Hilary,  Christina's employee at the art gallery, wasted no time objecting to Joey's 'appalling decision' and Christina- Katherine Hepburn's performance in full form- wasted no time firing her ass for her racist attitude towards John.
'It's not that I don't want to know you, Hilary, although I don't, it's just that I'm afraid we're not really the sort of people that you can afford to be associated with,' leaving the silly woman speechless.
Matt's disapproval increases during an altercation with a young African-American who insults him; unfairly blaming John for allowing Joey to fall in love with him and unable to pretend he is happy about the situation. Yet, he faced losing Joey's love if he tells them they cannot marry.

Poiter's acting skills, impeccable as always- showed its teeth during his character's confrontation with his disapproving father, who arrives at the house with Mrs Prentice. His rant is low, cold and angry; eloquently uttered word for word- one of the reasons why Poiter earned himself the status of a leading man back in the day where most African American actors played criminals, slaves and servants.  Like Joey, he saw no colour difference between them and made it clear to Daddy where he stood in the matter,  emotionally telling his sweet-faced mother how being with Joey made him feel alive again after his tragic loss years back.

Veteran actor Spencer Tracy stole the show as a father forced to question his liberalism; impressed with a well-mannered man yet having reservations because of his race. Yet, he does not appear to be racist. Interracial marriage was not exactly a common thing at the time and those couples who embarked on it were considered criminals- as such marriage was illegal in 17 states in the U.S during the film's setting. If Matt's attitude is analysed more deeply, it's the objection of a very concerned father who is worried about the problems his daughter will face marrying a man of a different race. Or that, because of their difference in race, they were incompatible and may end up unhappy with each other. After a talk with Mrs Prentice, Matt presented his opinion and decision in one of the most memorable film speeches of all time.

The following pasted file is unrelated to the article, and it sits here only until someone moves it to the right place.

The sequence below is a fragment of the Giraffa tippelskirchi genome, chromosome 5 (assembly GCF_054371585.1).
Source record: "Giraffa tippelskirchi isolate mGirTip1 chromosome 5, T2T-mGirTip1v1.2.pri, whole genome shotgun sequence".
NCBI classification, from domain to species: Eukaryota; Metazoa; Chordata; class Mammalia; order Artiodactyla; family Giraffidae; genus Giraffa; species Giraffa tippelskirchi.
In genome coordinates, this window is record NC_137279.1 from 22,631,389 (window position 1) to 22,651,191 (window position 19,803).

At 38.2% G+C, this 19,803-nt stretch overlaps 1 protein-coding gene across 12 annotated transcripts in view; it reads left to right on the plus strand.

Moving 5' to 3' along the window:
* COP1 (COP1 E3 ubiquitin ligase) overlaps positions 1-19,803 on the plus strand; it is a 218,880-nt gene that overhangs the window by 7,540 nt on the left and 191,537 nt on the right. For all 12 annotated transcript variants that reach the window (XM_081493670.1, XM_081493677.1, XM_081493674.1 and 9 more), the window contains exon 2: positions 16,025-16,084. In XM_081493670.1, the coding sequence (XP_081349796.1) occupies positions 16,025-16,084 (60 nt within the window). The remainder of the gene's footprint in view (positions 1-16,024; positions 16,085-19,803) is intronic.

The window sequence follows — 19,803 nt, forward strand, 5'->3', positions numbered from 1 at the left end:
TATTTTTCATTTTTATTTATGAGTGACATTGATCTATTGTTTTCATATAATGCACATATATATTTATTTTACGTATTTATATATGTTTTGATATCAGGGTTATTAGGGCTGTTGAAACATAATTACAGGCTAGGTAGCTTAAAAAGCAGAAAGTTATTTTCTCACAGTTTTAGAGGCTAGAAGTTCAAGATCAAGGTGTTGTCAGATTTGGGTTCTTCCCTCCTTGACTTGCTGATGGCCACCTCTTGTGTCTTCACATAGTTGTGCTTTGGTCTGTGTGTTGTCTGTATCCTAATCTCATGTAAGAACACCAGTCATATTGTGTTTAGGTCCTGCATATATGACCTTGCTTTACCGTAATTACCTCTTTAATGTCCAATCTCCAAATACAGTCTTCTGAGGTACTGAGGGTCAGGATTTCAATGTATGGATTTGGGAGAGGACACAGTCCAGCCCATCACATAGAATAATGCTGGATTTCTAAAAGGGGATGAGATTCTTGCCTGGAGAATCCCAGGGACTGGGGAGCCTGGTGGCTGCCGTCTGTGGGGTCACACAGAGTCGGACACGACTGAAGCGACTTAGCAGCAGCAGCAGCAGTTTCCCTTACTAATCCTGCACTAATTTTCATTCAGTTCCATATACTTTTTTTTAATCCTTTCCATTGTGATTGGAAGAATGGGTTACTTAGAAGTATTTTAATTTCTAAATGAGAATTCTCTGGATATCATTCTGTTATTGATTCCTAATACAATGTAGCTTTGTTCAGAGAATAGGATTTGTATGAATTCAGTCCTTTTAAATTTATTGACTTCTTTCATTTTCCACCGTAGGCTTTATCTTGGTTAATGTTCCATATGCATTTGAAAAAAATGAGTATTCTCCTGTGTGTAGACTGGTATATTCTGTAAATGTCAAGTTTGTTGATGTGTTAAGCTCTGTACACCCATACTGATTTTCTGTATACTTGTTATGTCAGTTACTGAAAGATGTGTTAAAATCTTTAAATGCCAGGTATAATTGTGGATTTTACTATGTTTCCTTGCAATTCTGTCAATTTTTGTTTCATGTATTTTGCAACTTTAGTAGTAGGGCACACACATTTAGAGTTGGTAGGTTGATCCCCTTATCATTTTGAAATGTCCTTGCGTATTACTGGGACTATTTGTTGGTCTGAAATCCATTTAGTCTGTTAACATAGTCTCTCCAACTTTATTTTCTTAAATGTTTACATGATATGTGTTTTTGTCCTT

Guess Who Is Coming To Dinner was not shy to address the main subjects of interracial marriage and racial divide and how what two people felt about each other was the most important thing. While modern viewers would cringe at the use of the words 'coloured man', 'nigger'-ironically it was Tillie who called John that- and 'negro', it is a heartfelt drama with a great cast, its social message further emphasised by its theme song,  The Glory of Love by Frank DeVol.


Guess Who Is Coming To Dinner was the ninth and final pairing of Spencer Tracy and Katherine Hepburn.

During Tracy's memorable speech, Hepburn's eyes were filled with tears as she watched him. They were real tears because Tracy's health was very poor by then,  and had little time left. And sadly,  Spencer Tracy passed away 17 days after filming ended.

That same year, (6 months before the film's release) Richard and Mildred Loving won their case when the Supreme court of Virginia declared their marriage legal and abolished previous state laws that banned interracial marriage.

-Sir Sidney Poitier's real-life marriage is an interracial one, his second wife is retired actress Joanna Shimkus Poitier, who he married in 1976.

 -This was Isabel Sanford's and Katherine Houghton's film debut.

 -Katherine Hepburn won the Oscar for Best Actress and a BAFTA for Best Actress in a Leading Role and the film won an Oscar for Best Original Screenplay, Spencer Tracy posthumously winning the BAFTA for Best Actor in a Leading Role.

- Sir Sidney Poitier was previously in another one of  Stanley Kramer's films, The Defiant Ones, starring him and Tony Curtis.

 - A loose remake, Guess Who, came out in 2005; starring Ashton Kutcher (Simon) and  Zoe Salanda (Theresa), with the late Bernie Mac as Theresa's disapproving father.

-In The Jeffersons, starring Isabel Sanford (Tillie) and Sherman Hemsley, their characters are next-door neighbours to an interracial couple, Thomas (Frank Cover) and Helen (Roxie Roker, mother of Lenny Kravitz).